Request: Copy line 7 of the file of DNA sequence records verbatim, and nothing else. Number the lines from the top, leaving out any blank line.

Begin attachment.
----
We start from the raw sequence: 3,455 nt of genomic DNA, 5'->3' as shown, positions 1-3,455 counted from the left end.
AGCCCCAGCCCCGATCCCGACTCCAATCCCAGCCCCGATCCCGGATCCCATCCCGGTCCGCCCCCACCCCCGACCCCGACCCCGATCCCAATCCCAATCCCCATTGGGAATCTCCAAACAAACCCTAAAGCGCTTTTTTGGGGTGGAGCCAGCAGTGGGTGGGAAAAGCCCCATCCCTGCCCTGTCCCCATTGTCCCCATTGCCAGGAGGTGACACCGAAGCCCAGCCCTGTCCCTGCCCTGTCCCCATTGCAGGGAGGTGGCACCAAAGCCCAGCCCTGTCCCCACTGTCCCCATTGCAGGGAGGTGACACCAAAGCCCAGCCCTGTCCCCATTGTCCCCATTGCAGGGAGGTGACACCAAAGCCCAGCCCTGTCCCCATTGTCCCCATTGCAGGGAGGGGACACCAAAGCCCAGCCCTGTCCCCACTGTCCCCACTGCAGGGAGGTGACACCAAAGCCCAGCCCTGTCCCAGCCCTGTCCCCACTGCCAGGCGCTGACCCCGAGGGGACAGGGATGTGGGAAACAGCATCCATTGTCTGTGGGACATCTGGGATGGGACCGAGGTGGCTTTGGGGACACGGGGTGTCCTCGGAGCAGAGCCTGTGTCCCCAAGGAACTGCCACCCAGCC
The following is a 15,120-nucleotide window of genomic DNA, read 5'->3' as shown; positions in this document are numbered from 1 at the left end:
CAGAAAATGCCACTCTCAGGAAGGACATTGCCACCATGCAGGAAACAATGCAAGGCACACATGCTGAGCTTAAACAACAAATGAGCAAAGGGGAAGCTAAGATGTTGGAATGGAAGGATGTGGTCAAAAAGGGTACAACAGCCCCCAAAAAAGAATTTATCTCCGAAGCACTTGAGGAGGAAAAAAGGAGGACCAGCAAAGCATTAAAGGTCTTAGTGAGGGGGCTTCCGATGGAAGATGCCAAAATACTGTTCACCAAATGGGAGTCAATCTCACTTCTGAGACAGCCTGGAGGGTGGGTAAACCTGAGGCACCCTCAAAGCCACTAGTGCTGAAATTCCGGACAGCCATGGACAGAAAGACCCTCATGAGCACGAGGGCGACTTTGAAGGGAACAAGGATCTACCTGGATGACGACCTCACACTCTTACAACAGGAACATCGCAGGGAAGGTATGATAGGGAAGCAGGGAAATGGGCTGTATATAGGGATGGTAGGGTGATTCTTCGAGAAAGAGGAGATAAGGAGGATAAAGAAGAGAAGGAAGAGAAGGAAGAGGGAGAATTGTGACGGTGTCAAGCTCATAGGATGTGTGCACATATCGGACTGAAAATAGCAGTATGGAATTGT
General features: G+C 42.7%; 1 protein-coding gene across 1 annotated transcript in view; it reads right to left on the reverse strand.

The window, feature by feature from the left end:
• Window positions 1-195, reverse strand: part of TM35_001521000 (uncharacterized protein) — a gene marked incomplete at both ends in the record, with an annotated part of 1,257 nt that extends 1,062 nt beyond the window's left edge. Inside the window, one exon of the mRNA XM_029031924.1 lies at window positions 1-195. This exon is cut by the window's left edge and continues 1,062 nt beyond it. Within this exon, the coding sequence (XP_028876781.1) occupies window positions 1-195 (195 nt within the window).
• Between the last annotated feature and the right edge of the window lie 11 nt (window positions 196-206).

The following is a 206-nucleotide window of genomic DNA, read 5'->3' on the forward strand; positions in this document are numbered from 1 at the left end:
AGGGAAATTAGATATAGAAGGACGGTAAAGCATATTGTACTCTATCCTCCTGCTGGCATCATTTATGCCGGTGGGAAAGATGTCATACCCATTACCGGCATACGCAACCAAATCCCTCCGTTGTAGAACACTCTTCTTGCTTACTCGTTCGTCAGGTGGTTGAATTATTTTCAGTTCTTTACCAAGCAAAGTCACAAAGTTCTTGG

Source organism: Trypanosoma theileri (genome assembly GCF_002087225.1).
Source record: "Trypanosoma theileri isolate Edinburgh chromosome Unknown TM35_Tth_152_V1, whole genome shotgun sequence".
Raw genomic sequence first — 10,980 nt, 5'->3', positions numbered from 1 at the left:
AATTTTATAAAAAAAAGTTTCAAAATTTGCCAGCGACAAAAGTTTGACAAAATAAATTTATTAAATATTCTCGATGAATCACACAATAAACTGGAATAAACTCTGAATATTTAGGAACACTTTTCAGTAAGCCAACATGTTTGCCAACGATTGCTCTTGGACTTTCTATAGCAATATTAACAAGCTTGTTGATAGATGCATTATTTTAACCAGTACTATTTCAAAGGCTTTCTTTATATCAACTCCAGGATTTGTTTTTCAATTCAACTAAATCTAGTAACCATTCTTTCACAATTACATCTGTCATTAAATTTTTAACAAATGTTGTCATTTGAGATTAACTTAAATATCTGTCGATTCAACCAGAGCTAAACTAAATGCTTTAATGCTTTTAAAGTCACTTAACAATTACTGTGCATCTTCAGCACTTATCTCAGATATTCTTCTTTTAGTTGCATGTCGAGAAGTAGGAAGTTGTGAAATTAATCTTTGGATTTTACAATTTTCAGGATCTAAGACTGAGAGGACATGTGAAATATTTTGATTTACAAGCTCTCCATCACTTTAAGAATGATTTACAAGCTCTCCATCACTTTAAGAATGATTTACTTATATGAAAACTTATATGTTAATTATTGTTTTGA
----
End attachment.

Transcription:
• Window positions 1-195, reverse strand: part of TM35_001521000 (uncharacterized protein) — a gene marked incomplete at both ends in the record, with an annotated part of 1,257 nt that extends 1,062 nt beyond the window's left edge. Inside the window, one exon of the mRNA XM_029031924.1 lies at window positions 1-195. This exon is cut by the window's left edge and continues 1,062 nt beyond it. Within this exon, the coding sequence (XP_028876781.1) occupies window positions 1-195 (195 nt within the window).